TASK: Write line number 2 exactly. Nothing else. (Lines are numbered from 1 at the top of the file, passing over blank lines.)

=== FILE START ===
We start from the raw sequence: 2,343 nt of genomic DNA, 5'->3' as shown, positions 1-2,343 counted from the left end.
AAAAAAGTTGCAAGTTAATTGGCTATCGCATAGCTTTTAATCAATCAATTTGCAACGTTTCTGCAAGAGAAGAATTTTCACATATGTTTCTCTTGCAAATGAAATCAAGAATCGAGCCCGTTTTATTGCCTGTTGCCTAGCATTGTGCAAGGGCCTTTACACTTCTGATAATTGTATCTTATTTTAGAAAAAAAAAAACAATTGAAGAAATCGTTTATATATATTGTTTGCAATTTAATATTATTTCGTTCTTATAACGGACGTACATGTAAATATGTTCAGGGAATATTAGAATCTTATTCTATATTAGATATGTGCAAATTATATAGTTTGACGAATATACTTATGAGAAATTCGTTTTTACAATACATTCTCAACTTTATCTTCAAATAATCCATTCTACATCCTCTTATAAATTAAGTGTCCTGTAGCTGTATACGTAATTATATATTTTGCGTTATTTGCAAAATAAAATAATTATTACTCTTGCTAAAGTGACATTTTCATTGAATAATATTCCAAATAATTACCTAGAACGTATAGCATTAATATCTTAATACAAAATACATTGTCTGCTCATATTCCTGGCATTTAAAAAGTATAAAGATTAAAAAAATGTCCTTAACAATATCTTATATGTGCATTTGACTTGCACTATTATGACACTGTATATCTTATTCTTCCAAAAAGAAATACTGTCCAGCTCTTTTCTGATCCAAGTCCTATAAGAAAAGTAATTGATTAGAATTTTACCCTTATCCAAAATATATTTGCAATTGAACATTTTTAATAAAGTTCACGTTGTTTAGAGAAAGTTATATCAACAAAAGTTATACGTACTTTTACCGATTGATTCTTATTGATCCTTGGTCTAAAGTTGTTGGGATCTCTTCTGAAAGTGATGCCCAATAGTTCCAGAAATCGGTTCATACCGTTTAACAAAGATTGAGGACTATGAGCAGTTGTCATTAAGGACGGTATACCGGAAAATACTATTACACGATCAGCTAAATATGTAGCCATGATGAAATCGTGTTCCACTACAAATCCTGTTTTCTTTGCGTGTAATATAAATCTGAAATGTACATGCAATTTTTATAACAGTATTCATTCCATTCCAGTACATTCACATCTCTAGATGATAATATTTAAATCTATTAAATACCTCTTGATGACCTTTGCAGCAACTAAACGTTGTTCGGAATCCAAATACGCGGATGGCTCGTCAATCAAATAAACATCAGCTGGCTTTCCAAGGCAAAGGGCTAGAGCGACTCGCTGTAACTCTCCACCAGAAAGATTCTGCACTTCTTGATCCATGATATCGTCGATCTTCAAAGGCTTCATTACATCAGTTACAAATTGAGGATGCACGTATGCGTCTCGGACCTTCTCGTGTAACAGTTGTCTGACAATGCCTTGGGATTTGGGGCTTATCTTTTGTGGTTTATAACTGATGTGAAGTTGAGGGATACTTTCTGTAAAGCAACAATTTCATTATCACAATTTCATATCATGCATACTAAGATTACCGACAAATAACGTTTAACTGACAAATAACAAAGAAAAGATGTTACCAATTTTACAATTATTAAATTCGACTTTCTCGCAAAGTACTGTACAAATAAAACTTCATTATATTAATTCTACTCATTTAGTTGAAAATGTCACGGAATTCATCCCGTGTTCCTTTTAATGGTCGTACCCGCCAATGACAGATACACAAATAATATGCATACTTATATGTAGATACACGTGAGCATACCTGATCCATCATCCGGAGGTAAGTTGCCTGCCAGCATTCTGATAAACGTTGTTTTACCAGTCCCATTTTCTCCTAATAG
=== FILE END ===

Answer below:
AAAAAAGTTGCAAGTTAATTGGCTATCGCATAGCTTTTAATCAATCAATTTGCAACGTTTCTGCAAGAGAAGAATTTTCACATATGTTTCTCTTGCAAATGAAATCAAGAATCGAGCCCGTTTTATTGCCTGTTGCCTAGCATTGTGCAAGGGCCTTTACACTTCTGATAATTGTATCTTATTTTAGAAAAAAAAAAACAATTGAAGAAATCGTTTATATATATTGTTTGCAATTTAATATTATTTCGTTCTTATAACGGACGTACATGTAAATATGTTCAGGGAATATTAGAATCTTATTCTATATTAGATATGTGCAAATTATATAGTTTGACGAATATACTTATGAGAAATTCGTTTTTACAATACATTCTCAACTTTATCTTCAAATAATCCATTCTACATCCTCTTATAAATTAAGTGTCCTGTAGCTGTATACGTAATTATATATTTTGCGTTATTTGCAAAATAAAATAATTATTACTCTTGCTAAAGTGACATTTTCATTGAATAATATTCCAAATAATTACCTAGAACGTATAGCATTAATATCTTAATACAAAATACATTGTCTGCTCATATTCCTGGCATTTAAAAAGTATAAAGATTAAAAAAATGTCCTTAACAATATCTTATATGTGCATTTGACTTGCACTATTATGACACTGTATATCTTATTCTTCCAAAAAGAAATACTGTCCAGCTCTTTTCTGATCCAAGTCCTATAAGAAAAGTAATTGATTAGAATTTTACCCTTATCCAAAATATATTTGCAATTGAACATTTTTAATAAAGTTCACGTTGTTTAGAGAAAGTTATATCAACAAAAGTTATACGTACTTTTACCGATTGATTCTTATTGATCCTTGGTCTAAAGTTGTTGGGATCTCTTCTGAAAGTGATGCCCAATAGTTCCAGAAATCGGTTCATACCGTTTAACAAAGATTGAGGACTATGAGCAGTTGTCATTAAGGACGGTATACCGGAAAATACTATTACACGATCAGCTAAATATGTAGCCATGATGAAATCGTGTTCCACTACAAATCCTGTTTTCTTTGCGTGTAATATAAATCTGAAATGTACATGCAATTTTTATAACAGTATTCATTCCATTCCAGTACATTCACATCTCTAGATGATAATATTTAAATCTATTAAATACCTCTTGATGACCTTTGCAGCAACTAAACGTTGTTCGGAATCCAAATACGCGGATGGCTCGTCAATCAAATAAACATCAGCTGGCTTTCCAAGGCAAAGGGCTAGAGCGACTCGCTGTAACTCTCCACCAGAAAGATTCTGCACTTCTTGATCCATGATATCGTCGATCTTCAAAGGCTTCATTACATCAGTTACAAATTGAGGATGCACGTATGCGTCTCGGACCTTCTCGTGTAACAGTTGTCTGACAATGCCTTGGGATTTGGGGCTTATCTTTTGTGGTTTATAACTGATGTGAAGTTGAGGGATACTTTCTGTAAAGCAACAATTTCATTATCACAATTTCATATCATGCATACTAAGATTACCGACAAATAACGTTTAACTGACAAATAACAAAGAAAAGATGTTACCAATTTTACAATTATTAAATTCGACTTTCTCGCAAAGTACTGTACAAATAAAACTTCATTATATTAATTCTACTCATTTAGTTGAAAATGTCACGGAATTCATCCCGTGTTCCTTTTAATGGTCGTACCCGCCAATGACAGATACACAAATAATATGCATACTTATATGTAGATACACGTGAGCATACCTGATCCATCATCCGGAGGTAAGTTGCCTGCCAGCATTCTGATAAACGTTGTTTTACCAGTCCCATTTTCTCCTAATAG